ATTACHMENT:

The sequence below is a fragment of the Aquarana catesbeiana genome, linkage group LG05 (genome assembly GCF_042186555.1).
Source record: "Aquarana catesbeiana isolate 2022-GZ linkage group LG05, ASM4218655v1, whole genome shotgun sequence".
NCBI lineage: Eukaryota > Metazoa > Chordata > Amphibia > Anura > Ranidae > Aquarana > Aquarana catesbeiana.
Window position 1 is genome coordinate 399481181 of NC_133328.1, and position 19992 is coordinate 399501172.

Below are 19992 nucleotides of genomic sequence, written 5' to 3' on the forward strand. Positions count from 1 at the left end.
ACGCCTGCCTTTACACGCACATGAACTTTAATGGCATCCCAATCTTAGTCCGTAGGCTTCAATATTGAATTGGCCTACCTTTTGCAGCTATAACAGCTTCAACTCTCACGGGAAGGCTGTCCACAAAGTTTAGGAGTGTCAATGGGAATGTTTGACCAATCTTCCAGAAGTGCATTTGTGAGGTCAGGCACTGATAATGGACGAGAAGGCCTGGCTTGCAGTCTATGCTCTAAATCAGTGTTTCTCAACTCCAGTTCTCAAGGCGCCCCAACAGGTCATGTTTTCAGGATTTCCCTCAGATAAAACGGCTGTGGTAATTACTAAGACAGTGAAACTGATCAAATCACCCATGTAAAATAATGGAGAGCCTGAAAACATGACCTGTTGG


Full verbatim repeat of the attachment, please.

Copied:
The sequence below is a fragment of the Aquarana catesbeiana genome, linkage group LG05 (genome assembly GCF_042186555.1).
Source record: "Aquarana catesbeiana isolate 2022-GZ linkage group LG05, ASM4218655v1, whole genome shotgun sequence".
NCBI lineage: Eukaryota > Metazoa > Chordata > Amphibia > Anura > Ranidae > Aquarana > Aquarana catesbeiana.
Window position 1 is genome coordinate 399481181 of NC_133328.1, and position 19992 is coordinate 399501172.

Below are 19992 nucleotides of genomic sequence, written 5' to 3' on the forward strand. Positions count from 1 at the left end.
ACGCCTGCCTTTACACGCACATGAACTTTAATGGCATCCCAATCTTAGTCCGTAGGCTTCAATATTGAATTGGCCTACCTTTTGCAGCTATAACAGCTTCAACTCTCACGGGAAGGCTGTCCACAAAGTTTAGGAGTGTCAATGGGAATGTTTGACCAATCTTCCAGAAGTGCATTTGTGAGGTCAGGCACTGATAATGGACGAGAAGGCCTGGCTTGCAGTCTATGCTCTAAATCAGTGTTTCTCAACTCCAGTTCTCAAGGCGCCCCAACAGGTCATGTTTTCAGGATTTCCCTCAGATAAAACGGCTGTGGTAATTACTAAGACAGTGAAACTGATCAAATCACCCATGTAAAATAATGGAGAGCCTGAAAACATGACCTGTTGG